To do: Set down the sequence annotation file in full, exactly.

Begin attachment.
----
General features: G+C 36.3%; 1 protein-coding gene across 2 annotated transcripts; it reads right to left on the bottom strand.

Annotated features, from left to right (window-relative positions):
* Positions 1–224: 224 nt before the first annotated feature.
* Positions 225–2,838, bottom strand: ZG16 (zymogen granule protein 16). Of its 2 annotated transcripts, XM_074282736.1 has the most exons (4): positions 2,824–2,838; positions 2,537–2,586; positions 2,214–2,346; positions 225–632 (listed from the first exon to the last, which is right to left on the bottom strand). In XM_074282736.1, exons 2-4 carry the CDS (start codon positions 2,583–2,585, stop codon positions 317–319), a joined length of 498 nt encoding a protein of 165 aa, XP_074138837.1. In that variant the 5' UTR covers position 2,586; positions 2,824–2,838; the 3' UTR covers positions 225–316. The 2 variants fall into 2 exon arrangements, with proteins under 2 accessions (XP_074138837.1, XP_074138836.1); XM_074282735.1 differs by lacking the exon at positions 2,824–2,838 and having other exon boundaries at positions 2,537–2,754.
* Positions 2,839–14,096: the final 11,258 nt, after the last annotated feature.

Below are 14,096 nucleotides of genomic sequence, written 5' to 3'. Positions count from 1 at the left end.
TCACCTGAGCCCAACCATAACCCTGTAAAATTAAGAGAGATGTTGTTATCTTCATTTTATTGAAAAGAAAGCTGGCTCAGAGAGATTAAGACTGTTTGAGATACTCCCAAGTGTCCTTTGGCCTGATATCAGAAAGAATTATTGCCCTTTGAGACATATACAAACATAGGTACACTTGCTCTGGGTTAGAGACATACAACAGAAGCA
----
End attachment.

General features: G+C 36.3%; 1 protein-coding gene across 2 annotated transcripts; it reads right to left on the bottom strand.

Annotated features, from left to right (window-relative positions):
* Positions 1–224: 224 nt before the first annotated feature.
* Positions 225–2,838, bottom strand: ZG16 (zymogen granule protein 16). Of its 2 annotated transcripts, XM_074282736.1 has the most exons (4): positions 2,824–2,838; positions 2,537–2,586; positions 2,214–2,346; positions 225–632 (listed from the first exon to the last, which is right to left on the bottom strand). In XM_074282736.1, exons 2-4 carry the CDS (start codon positions 2,583–2,585, stop codon positions 317–319), a joined length of 498 nt encoding a protein of 165 aa, XP_074138837.1. In that variant the 5' UTR covers position 2,586; positions 2,824–2,838; the 3' UTR covers positions 225–316. The 2 variants fall into 2 exon arrangements, with proteins under 2 accessions (XP_074138837.1, XP_074138836.1); XM_074282735.1 differs by lacking the exon at positions 2,824–2,838 and having other exon boundaries at positions 2,537–2,754.
* Positions 2,839–14,096: the final 11,258 nt, after the last annotated feature.

Below are 14,096 nucleotides of genomic sequence, written 5' to 3'. Positions count from 1 at the left end.
TCACCTGAGCCCAACCATAACCCTGTAAAATTAAGAGAGATGTTGTTATCTTCATTTTATTGAAAAGAAAGCTGGCTCAGAGAGATTAAGACTGTTTGAGATACTCCCAAGTGTCCTTTGGCCTGATATCAGAAAGAATTATTGCCCTTTGAGACATATACAAACATAGGTACACTTGCTCTGGGTTAGAGACATACAACAGAAGCA